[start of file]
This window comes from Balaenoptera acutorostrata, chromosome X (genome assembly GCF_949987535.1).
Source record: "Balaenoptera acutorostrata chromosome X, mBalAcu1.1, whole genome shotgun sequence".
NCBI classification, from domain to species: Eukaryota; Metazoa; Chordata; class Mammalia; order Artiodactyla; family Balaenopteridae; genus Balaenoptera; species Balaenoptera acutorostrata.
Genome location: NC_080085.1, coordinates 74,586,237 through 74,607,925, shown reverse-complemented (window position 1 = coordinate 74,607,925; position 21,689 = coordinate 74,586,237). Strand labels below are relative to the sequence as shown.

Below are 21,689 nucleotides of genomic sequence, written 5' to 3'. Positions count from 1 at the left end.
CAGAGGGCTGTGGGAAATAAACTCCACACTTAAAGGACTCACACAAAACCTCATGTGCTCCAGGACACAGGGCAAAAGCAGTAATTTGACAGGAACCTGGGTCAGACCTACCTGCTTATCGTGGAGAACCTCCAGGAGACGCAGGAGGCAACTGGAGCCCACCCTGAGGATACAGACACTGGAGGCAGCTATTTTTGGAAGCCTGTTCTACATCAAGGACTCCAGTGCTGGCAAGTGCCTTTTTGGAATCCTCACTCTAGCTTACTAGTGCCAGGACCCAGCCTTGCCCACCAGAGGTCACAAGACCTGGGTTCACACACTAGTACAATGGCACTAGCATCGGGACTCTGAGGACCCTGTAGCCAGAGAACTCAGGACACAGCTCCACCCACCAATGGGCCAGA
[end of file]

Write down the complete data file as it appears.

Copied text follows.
This window comes from Balaenoptera acutorostrata, chromosome X (genome assembly GCF_949987535.1).
Source record: "Balaenoptera acutorostrata chromosome X, mBalAcu1.1, whole genome shotgun sequence".
NCBI classification, from domain to species: Eukaryota; Metazoa; Chordata; class Mammalia; order Artiodactyla; family Balaenopteridae; genus Balaenoptera; species Balaenoptera acutorostrata.
Genome location: NC_080085.1, coordinates 74,586,237 through 74,607,925, shown reverse-complemented (window position 1 = coordinate 74,607,925; position 21,689 = coordinate 74,586,237). Strand labels below are relative to the sequence as shown.

Below are 21,689 nucleotides of genomic sequence, written 5' to 3'. Positions count from 1 at the left end.
CAGAGGGCTGTGGGAAATAAACTCCACACTTAAAGGACTCACACAAAACCTCATGTGCTCCAGGACACAGGGCAAAAGCAGTAATTTGACAGGAACCTGGGTCAGACCTACCTGCTTATCGTGGAGAACCTCCAGGAGACGCAGGAGGCAACTGGAGCCCACCCTGAGGATACAGACACTGGAGGCAGCTATTTTTGGAAGCCTGTTCTACATCAAGGACTCCAGTGCTGGCAAGTGCCTTTTTGGAATCCTCACTCTAGCTTACTAGTGCCAGGACCCAGCCTTGCCCACCAGAGGTCACAAGACCTGGGTTCACACACTAGTACAATGGCACTAGCATCGGGACTCTGAGGACCCTGTAGCCAGAGAACTCAGGACACAGCTCCACCCACCAATGGGCCAGA